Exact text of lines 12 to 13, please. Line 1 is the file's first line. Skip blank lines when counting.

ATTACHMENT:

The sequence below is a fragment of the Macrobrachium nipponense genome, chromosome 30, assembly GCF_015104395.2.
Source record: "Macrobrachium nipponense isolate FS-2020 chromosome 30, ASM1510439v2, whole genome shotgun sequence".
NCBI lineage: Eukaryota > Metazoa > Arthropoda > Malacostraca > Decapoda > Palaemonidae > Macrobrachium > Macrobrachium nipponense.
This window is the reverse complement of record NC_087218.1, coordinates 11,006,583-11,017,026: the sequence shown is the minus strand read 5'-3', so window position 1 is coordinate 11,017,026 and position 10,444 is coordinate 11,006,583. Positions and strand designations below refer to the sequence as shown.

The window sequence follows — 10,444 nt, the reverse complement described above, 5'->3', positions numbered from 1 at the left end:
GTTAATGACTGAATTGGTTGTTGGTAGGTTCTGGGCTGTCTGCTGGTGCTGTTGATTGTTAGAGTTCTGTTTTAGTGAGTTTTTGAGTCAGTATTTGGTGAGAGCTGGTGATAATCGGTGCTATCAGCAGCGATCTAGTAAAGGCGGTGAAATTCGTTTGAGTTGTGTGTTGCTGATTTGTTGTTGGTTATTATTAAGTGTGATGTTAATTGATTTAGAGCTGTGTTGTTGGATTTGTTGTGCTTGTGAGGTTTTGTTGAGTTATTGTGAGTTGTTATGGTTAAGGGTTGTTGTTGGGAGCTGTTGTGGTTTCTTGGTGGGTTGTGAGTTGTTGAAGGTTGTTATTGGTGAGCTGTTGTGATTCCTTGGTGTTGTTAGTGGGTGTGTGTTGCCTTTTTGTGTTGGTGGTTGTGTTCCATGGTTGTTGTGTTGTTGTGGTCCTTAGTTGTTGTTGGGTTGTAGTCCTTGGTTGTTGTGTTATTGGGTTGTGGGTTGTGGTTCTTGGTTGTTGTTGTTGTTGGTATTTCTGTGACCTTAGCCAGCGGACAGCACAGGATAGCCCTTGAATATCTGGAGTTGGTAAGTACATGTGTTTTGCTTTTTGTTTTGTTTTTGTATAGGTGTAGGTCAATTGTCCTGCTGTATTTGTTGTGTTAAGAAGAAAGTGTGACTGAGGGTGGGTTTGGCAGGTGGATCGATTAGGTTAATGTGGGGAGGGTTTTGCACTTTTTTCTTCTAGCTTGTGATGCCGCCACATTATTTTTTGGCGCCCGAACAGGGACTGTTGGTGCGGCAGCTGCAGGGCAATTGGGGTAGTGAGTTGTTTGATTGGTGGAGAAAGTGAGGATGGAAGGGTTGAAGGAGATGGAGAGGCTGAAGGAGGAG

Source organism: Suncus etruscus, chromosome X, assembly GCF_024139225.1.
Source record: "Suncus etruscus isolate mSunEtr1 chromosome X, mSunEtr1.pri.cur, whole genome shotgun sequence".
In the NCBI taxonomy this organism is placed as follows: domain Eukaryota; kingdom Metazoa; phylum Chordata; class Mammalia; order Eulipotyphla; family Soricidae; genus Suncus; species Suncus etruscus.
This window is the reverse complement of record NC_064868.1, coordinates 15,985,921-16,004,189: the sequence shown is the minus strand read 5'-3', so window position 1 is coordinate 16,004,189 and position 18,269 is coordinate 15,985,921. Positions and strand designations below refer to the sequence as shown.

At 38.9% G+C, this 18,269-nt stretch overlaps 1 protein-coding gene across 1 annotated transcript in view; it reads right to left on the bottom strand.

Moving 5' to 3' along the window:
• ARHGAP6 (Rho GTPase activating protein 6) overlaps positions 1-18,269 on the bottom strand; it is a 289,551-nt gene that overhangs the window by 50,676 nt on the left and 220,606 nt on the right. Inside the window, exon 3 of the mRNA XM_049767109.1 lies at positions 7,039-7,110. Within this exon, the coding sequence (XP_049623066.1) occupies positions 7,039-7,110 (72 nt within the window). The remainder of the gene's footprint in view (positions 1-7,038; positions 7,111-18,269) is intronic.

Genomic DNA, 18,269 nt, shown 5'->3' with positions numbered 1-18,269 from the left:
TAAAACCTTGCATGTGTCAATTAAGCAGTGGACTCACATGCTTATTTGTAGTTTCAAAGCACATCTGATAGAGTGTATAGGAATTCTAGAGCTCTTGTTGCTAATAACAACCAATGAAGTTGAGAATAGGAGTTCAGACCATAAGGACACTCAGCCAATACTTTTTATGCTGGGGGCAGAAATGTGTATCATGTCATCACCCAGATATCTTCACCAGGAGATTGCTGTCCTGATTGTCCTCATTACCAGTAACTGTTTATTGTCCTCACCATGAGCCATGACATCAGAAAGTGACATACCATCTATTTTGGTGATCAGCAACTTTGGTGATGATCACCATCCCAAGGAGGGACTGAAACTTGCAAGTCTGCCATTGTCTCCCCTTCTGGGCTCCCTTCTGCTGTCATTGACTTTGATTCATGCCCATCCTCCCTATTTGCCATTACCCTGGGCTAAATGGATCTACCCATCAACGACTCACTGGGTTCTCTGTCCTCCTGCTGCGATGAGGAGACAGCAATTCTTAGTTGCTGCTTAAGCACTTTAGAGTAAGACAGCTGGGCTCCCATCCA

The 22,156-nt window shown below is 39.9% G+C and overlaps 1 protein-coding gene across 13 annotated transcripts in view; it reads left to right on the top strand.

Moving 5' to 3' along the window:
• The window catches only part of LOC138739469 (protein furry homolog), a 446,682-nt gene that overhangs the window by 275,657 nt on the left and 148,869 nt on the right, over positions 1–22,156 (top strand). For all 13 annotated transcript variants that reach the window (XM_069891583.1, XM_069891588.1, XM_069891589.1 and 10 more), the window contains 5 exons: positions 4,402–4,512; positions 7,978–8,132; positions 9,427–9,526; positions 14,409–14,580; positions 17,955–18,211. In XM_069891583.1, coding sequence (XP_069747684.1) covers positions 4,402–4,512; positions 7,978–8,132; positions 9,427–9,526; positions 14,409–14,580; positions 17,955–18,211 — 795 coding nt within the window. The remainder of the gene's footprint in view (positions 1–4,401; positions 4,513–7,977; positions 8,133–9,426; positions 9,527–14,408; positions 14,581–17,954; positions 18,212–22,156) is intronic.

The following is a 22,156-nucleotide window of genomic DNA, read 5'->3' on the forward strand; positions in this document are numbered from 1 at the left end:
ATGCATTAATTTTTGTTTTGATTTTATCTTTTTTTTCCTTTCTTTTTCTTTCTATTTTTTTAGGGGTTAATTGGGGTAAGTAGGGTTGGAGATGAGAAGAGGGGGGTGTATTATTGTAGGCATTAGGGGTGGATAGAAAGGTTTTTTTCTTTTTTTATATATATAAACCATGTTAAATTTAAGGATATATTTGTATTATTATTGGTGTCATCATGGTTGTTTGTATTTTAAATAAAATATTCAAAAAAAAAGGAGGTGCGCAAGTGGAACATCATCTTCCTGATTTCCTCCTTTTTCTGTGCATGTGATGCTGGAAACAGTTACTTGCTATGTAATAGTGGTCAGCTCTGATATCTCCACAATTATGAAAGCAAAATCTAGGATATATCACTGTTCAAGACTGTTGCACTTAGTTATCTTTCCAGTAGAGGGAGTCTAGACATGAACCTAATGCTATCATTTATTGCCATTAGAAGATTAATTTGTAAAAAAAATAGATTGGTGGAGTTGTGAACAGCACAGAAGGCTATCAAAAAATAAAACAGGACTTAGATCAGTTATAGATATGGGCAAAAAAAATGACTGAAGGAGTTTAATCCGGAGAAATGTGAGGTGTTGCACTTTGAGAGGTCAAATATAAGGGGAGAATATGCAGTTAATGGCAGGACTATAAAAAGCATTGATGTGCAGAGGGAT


Moving 5' to 3' along the window:
• ARHGAP6 (Rho GTPase activating protein 6) overlaps positions 1-18,269 on the bottom strand; it is a 289,551-nt gene that overhangs the window by 50,676 nt on the left and 220,606 nt on the right. Inside the window, exon 3 of the mRNA XM_049767109.1 lies at positions 7,039-7,110. Within this exon, the coding sequence (XP_049623066.1) occupies positions 7,039-7,110 (72 nt within the window). The remainder of the gene's footprint in view (positions 1-7,038; positions 7,111-18,269) is intronic.